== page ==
Thirteen museums celebrated in Museum Standards Programme for Ireland Awards

14 Jul 2022

Thirteen museums were celebrated at a ceremony in Kilkenny Castle yesterday, 13 July 2022, having achieved official accreditation under the Heritage Council’s Museum Standards Programme for Ireland (MSPI). Established to promote professional standards in museums, selection under the MSPI is a major accolade with accredited museums considered to have attained excellence across a range of areas.

The Irish museum sector has continued to embrace this programme with participation growing from an initial 12 museum sites in 2006, to 67 in 2022.

Because no two museums are the same, the path to accreditation is different for all participants. Whereas museums with large collections may encounter challenges relating to storage and upkeep of large volumes of material, the volunteers in smaller museums may struggle to find the time or motivation to reach the MSPI standards. Among the museums completing their journey to full accreditation, were the Allihies Copper Mine Museum (ACMM) and three National Museum of Ireland (NMI) sites; two very different museums which nonetheless share a sense of purpose and values:

  • Allihies Copper Mine Museum is a small rural museum located at the western tip of the Beara Peninsula in Cork. With an annual footfall of around 28,000, a collection of just over 300 items and run by a group of nine volunteers, their journey began in 1993 when a group of residents from the community came together to focus on Allihies’ mining heritage. Their commitment, coupled with participation in the MSPI, has resulted in the museum developing a formidable reputation both regionally and nationally.
  • On the other hand, the National Museum of Ireland is Ireland’s largest and oldest cultural institution with around 200 employees, over 1 million visitors annually and a vast collection of items spread out over five individual sites. Ensuring that its approach to safeguarding its collections met the standards as set out in the MSPI was a hugely complex operation, but one which they have fulfilled with aplomb.

Commenting at yesterday's award ceremony, the Chairperson of the Heritage Council, Martina Moloney, said:

“The growing number of museums participating in the MSPI is testament to the regard in which it is held by the sector. It is wonderful to see representatives from so many different museums here today, all of whom have worked so hard to ensure the best possible standards are met; a commitment that has hugely positive benefits for cultural life in Ireland, for visitors to the museums and tourism in the country generally.”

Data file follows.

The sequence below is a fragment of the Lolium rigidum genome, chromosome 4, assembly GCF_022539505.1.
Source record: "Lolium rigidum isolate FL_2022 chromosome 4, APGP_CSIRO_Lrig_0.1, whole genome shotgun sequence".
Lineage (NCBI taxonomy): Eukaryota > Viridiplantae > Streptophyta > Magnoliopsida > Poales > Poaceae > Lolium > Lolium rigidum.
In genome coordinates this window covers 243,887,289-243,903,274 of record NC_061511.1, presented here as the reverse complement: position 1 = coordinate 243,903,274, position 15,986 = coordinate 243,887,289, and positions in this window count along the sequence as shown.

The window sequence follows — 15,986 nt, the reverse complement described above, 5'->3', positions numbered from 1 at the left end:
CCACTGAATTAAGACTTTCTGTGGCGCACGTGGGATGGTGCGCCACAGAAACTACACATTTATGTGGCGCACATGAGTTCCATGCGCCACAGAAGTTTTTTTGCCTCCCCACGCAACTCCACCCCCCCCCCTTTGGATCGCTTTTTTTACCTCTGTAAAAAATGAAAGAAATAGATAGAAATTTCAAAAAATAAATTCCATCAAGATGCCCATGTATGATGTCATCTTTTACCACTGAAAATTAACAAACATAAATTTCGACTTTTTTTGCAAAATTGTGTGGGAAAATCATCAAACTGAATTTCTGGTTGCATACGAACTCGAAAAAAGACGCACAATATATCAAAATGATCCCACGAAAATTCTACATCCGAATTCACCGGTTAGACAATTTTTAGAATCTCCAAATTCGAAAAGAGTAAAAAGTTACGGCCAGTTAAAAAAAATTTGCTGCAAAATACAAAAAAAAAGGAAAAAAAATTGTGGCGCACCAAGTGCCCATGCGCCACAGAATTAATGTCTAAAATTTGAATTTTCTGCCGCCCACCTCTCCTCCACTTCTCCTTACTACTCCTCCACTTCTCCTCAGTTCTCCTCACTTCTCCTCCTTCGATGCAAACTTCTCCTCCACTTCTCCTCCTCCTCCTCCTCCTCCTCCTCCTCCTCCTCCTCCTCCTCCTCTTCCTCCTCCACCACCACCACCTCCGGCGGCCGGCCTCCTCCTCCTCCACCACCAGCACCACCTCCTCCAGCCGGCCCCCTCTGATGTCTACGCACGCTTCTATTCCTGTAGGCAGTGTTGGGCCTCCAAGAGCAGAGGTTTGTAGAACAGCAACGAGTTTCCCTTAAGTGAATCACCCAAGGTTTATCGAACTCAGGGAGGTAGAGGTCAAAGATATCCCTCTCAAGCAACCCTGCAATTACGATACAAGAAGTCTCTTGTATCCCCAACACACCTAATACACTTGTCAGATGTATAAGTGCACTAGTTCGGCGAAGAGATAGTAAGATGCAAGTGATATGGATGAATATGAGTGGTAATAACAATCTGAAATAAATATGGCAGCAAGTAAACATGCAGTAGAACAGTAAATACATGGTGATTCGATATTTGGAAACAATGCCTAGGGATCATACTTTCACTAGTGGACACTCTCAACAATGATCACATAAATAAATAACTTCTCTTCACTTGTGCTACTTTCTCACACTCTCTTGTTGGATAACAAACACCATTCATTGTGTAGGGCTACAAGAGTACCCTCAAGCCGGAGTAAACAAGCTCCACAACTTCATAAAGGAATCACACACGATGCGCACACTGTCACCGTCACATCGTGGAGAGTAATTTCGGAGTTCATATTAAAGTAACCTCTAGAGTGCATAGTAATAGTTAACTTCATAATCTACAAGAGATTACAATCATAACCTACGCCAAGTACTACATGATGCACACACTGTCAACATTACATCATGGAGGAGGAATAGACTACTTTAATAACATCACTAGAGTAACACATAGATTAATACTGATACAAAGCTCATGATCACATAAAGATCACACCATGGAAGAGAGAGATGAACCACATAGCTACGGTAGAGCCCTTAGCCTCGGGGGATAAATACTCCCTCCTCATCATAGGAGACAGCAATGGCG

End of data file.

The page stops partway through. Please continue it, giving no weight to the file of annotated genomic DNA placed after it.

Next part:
The museums receiving accreditation were:

Full Accreditation

  • Allihies Copper Mine Museum, Beara Peninsula
  • Irish Agricultural Museum, The Irish Heritage Trust, Johnstown Estate, Co. Wexford
  • National Museum of Ireland: Country Life
  • National Museum of Ireland Decorative Arts & History
  • National Museum of Ireland Collections Resource Centre

Maintenance of Accreditation

  • Castletown, OPW
  • Clare Museum
  • County Museum, Dundalk
  • Heritage Centre: Royal College of Physicians of Ireland
  • Kerry Writers’ Museum
  • Pearse Museum, OPW

Interim Accreditation

  • Edward Worth Library
  • National Maritime Museum of Ireland, Dun Laoghaire

In congratulating the award winners, Virginia Teehan, Chief Executive of the Heritage Council, said:

“It’s such a pleasure for me to welcome the award winners to this ceremony today to mark and celebrate the presentation of accreditation certificates under MSPI. This is the first live awards ceremony since 2019 after the online ceremonies held for 2020 and 2021’s award winners and so it is also only right that the certificate recipients from these years also be acknowledged today. These museums have worked very hard for their accreditation and richly deserve this recognition for their efforts.”

In 2019 the Heritage Council engaged CHL Consultants to conduct a review of the Programme. It delivered its report in June 2020. The Heritage Council adopted the recommendations of the report in 2021. A small ‘Task Force’ was appointed in 2022 to drive the implementation of recommendations, including updating some standards to reflect current museum practice and the Heritage Council’s strategic plan over the next 5 years. An online application system will also be developed. It is expected that this process will take two to three years.